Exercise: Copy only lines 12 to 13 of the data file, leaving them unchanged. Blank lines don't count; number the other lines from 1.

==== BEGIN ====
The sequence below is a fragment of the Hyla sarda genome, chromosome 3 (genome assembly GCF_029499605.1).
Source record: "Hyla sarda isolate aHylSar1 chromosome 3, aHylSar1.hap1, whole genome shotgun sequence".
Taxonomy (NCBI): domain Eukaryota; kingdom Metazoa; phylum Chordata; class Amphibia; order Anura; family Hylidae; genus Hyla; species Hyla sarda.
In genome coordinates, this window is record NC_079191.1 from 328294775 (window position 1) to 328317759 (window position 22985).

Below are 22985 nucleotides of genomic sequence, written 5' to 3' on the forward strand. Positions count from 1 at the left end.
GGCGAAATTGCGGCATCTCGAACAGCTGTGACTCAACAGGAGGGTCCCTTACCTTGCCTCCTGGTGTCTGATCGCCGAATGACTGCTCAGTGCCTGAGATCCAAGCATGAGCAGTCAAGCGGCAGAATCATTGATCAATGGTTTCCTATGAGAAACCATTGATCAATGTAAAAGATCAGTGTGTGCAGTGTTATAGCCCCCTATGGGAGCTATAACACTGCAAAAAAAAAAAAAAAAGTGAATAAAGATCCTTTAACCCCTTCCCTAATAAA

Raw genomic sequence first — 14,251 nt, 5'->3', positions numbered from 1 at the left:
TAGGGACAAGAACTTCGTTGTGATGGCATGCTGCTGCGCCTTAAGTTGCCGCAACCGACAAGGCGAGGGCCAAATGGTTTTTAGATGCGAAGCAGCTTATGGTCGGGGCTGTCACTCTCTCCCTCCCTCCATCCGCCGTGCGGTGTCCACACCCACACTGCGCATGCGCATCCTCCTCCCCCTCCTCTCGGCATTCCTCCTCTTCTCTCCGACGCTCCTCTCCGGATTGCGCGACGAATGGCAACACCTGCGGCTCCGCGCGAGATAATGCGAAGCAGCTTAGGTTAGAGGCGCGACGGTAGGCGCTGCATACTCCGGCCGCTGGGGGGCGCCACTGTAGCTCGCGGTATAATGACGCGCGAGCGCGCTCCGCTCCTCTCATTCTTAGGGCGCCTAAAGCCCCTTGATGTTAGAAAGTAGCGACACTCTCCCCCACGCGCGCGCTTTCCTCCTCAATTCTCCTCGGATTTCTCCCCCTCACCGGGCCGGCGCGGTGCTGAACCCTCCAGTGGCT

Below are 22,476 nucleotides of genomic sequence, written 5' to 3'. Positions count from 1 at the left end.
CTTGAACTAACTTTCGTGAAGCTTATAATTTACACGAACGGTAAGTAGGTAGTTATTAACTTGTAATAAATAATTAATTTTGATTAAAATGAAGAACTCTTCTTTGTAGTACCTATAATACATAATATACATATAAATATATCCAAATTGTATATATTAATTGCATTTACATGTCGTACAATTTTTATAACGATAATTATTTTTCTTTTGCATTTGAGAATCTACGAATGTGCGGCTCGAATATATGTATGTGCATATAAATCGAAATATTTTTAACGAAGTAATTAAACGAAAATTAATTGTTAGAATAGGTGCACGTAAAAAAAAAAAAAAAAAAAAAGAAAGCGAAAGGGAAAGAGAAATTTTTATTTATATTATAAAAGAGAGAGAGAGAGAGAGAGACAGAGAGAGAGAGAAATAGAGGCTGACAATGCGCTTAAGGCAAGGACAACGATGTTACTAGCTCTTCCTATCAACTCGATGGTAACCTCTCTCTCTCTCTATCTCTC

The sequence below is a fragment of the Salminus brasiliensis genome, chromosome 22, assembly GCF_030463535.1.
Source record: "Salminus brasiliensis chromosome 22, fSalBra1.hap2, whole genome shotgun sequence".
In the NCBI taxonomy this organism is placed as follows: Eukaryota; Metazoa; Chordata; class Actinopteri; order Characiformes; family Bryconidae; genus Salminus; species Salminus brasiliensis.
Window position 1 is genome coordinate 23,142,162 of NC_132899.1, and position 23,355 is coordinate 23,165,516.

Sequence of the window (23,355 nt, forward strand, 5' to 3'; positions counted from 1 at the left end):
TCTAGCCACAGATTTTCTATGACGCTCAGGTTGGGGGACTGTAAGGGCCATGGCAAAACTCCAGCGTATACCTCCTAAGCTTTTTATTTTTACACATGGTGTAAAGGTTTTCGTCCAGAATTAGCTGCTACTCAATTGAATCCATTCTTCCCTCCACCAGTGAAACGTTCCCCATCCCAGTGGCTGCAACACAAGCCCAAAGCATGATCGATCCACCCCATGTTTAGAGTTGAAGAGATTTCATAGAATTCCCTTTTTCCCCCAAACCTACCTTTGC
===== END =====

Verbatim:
Source record: "Salminus brasiliensis chromosome 22, fSalBra1.hap2, whole genome shotgun sequence".
In the NCBI taxonomy this organism is placed as follows: Eukaryota; Metazoa; Chordata; class Actinopteri; order Characiformes; family Bryconidae; genus Salminus; species Salminus brasiliensis.